3- Derby were rocking, we could have perhaps put it to bed at this stage and weren’t far away from doing so…  Kiko swung a pass across the face of goal, no touch at the far post.  Nate dinked a ball over the top, just too long for João Pedro.  The Brazilian was almost played through again, a saving tackle preventing a clean run on goal.

Derby regained a grip however, and re-exerted some pressure.  Having failed to make headway otherwise they caused problems for the first time with a series of well-delivered set pieces, a theme that they would sensibly pursue in the second half.  Bachmann looked exposed, possibly fouled, in punching one cross over his bar.  From the resultant corner the veteran Colin Kazim-Richards headed powerfully home.

Not difficult to sympathise with referee Tim Robinson.  From at least one angle in a crowded penalty area it looked as if Bachmann had been impeded by Andre Wisdom.  He clearly wasn’t, however; one to bear in mind next time one goes against us.  We got away with one there. Worth reflecting also that you’d fancy that neither this one nor the cross that lead to the corner would have caused as many problems with Francisco Sierralta underneath them.  Good that we got away with resting him here, just about, but he’s gone from 0 to 60 startlingly quickly, our key centre-back now having started the season fifth in line.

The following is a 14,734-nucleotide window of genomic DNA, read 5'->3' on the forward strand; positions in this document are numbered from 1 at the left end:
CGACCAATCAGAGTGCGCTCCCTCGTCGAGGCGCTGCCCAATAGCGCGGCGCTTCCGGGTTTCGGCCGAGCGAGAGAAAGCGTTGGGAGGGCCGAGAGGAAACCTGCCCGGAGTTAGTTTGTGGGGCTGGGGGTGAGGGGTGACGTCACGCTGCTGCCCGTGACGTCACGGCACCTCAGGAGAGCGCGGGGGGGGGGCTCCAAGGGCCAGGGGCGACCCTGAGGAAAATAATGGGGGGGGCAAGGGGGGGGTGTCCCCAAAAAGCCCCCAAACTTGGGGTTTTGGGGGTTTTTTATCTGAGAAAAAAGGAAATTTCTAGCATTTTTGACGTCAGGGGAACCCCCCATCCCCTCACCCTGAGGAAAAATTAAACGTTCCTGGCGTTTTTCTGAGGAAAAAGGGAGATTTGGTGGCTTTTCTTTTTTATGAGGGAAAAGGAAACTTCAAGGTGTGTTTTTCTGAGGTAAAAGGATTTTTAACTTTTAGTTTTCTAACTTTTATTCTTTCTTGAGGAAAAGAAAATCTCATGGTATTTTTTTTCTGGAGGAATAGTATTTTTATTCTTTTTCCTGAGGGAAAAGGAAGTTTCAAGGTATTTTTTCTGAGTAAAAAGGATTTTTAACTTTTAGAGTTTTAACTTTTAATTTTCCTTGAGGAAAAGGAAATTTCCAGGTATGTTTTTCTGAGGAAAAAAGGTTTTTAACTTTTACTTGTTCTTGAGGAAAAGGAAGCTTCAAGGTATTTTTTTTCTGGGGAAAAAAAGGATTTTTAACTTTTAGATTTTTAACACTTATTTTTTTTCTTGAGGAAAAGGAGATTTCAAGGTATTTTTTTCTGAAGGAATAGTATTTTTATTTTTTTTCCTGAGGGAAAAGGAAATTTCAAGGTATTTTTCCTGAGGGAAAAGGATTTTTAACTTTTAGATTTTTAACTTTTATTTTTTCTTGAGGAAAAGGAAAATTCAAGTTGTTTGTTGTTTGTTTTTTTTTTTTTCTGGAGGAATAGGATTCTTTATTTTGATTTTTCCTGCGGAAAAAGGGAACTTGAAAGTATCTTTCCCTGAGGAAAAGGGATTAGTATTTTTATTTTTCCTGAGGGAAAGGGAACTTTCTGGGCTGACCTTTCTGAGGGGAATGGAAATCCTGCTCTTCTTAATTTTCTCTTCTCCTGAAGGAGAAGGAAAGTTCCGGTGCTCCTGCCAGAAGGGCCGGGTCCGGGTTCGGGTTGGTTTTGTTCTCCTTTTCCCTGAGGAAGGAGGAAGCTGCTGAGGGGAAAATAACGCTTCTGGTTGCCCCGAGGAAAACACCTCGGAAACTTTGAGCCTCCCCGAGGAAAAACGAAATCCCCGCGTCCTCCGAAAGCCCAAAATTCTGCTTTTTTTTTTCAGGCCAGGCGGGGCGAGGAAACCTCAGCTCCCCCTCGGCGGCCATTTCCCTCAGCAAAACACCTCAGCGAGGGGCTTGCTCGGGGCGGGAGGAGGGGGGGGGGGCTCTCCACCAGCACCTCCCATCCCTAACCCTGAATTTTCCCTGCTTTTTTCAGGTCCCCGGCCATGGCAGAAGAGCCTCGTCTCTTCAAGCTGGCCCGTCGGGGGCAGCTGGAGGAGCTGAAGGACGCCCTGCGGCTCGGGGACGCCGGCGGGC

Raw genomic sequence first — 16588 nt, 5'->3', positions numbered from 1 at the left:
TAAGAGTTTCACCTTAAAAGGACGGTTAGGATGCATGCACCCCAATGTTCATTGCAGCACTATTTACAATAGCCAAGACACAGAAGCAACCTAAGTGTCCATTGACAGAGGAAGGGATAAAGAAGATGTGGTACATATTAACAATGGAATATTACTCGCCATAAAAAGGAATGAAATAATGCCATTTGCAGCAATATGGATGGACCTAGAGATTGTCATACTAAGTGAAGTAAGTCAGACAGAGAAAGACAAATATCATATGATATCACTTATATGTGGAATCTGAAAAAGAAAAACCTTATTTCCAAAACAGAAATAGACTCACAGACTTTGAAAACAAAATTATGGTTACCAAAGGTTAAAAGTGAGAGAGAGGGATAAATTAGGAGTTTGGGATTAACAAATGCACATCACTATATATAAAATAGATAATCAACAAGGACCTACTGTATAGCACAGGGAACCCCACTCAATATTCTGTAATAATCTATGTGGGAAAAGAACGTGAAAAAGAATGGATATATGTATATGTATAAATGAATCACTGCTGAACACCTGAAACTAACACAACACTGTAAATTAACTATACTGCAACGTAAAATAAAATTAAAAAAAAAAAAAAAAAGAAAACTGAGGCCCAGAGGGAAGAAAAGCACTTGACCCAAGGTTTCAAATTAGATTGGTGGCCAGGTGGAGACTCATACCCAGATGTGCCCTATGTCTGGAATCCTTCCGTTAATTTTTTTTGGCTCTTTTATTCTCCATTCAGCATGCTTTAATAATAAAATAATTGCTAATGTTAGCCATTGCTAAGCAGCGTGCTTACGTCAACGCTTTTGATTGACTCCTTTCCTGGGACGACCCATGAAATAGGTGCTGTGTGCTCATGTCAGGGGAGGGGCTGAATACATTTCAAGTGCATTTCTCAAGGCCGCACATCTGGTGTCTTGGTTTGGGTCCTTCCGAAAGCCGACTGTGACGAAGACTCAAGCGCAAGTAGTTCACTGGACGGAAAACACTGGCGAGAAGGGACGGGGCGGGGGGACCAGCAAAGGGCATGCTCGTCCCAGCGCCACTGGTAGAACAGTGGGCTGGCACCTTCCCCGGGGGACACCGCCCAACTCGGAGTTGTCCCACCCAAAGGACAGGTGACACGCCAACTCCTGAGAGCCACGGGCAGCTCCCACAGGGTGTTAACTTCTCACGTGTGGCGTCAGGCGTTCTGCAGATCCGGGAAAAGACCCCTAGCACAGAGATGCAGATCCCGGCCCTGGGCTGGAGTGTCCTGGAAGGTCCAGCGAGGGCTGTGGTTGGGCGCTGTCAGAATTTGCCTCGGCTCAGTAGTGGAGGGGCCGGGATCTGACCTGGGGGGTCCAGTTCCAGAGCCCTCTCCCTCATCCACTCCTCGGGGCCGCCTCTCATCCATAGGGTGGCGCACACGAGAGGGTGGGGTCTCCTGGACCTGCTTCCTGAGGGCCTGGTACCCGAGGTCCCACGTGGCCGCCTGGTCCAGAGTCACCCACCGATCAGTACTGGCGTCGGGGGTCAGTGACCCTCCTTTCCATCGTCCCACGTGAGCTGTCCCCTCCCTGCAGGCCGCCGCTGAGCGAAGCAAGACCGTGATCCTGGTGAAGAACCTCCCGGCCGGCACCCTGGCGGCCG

4- With Hughes and Cleverley both picking up bookings in the first half many Hornets will have been speculating as to which would make way for Dan Gosling at the break.  Hughes in particular looked to be sailing close to the wind and committed another foul at the start of the second half.  As it was Gosling had to wait until the hour to replace not Hughes or Cleverley, but Nathaniel Chalobah, one booking away from a two match ban if a tenth arrives between now and the Rotherham game in a month’s time.

The midfield trio were once again tremendous;  Hughes hugely influential, pulling the strings, Cleverley busy, Chalobah enjoying perhaps his best hour of the season, sure-footed and confident as the occasionally frenetic game flowed around him.  Gosling already looks a fine signing, once more stepping in for one of the leading trio at no obvious cost to the team. A concern iremains quite how limited the cover is in central midfield with a three, but to this end Ben Wilmot plays in Will Hughes’ role at the base to very great effect for 15 minutes, a rare senior opportunity to play in the role which, it has been speculated, is his ultimate destination.  No evidence against that here.